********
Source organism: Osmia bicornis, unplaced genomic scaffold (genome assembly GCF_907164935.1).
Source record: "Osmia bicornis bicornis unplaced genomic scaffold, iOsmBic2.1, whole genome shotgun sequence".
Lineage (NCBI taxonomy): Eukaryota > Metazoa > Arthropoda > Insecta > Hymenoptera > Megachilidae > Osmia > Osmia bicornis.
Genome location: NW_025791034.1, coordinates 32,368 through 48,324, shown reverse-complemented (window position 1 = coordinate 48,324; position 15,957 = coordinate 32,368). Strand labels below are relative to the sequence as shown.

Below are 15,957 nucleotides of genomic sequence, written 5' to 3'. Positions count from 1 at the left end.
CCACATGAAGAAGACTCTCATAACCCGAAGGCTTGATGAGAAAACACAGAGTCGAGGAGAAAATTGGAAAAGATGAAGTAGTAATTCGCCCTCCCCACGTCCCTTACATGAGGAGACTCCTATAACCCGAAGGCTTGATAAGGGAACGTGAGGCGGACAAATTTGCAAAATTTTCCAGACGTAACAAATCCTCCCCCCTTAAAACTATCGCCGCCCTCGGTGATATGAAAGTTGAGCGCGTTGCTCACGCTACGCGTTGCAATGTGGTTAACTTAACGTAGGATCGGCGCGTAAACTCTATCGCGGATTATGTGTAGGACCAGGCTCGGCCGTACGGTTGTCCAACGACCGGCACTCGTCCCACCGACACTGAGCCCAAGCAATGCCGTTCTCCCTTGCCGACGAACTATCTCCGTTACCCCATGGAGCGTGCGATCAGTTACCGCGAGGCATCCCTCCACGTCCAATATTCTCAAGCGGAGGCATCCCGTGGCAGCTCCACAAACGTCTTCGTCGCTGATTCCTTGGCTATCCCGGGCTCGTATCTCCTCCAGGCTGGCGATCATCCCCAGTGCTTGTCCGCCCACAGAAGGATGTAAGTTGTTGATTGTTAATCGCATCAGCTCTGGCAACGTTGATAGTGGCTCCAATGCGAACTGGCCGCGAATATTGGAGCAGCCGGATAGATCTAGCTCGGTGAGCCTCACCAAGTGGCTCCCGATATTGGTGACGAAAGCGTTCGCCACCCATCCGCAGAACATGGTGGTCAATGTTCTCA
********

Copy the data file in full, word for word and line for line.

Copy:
Source organism: Osmia bicornis, unplaced genomic scaffold (genome assembly GCF_907164935.1).
Source record: "Osmia bicornis bicornis unplaced genomic scaffold, iOsmBic2.1, whole genome shotgun sequence".
Lineage (NCBI taxonomy): Eukaryota > Metazoa > Arthropoda > Insecta > Hymenoptera > Megachilidae > Osmia > Osmia bicornis.
Genome location: NW_025791034.1, coordinates 32,368 through 48,324, shown reverse-complemented (window position 1 = coordinate 48,324; position 15,957 = coordinate 32,368). Strand labels below are relative to the sequence as shown.

Below are 15,957 nucleotides of genomic sequence, written 5' to 3'. Positions count from 1 at the left end.
CCACATGAAGAAGACTCTCATAACCCGAAGGCTTGATGAGAAAACACAGAGTCGAGGAGAAAATTGGAAAAGATGAAGTAGTAATTCGCCCTCCCCACGTCCCTTACATGAGGAGACTCCTATAACCCGAAGGCTTGATAAGGGAACGTGAGGCGGACAAATTTGCAAAATTTTCCAGACGTAACAAATCCTCCCCCCTTAAAACTATCGCCGCCCTCGGTGATATGAAAGTTGAGCGCGTTGCTCACGCTACGCGTTGCAATGTGGTTAACTTAACGTAGGATCGGCGCGTAAACTCTATCGCGGATTATGTGTAGGACCAGGCTCGGCCGTACGGTTGTCCAACGACCGGCACTCGTCCCACCGACACTGAGCCCAAGCAATGCCGTTCTCCCTTGCCGACGAACTATCTCCGTTACCCCATGGAGCGTGCGATCAGTTACCGCGAGGCATCCCTCCACGTCCAATATTCTCAAGCGGAGGCATCCCGTGGCAGCTCCACAAACGTCTTCGTCGCTGATTCCTTGGCTATCCCGGGCTCGTATCTCCTCCAGGCTGGCGATCATCCCCAGTGCTTGTCCGCCCACAGAAGGATGTAAGTTGTTGATTGTTAATCGCATCAGCTCTGGCAACGTTGATAGTGGCTCCAATGCGAACTGGCCGCGAATATTGGAGCAGCCGGATAGATCTAGCTCGGTGAGCCTCACCAAGTGGCTCCCGATATTGGTGACGAAAGCGTTCGCCACCCATCCGCAGAACATGGTGGTCAATGTTCTCA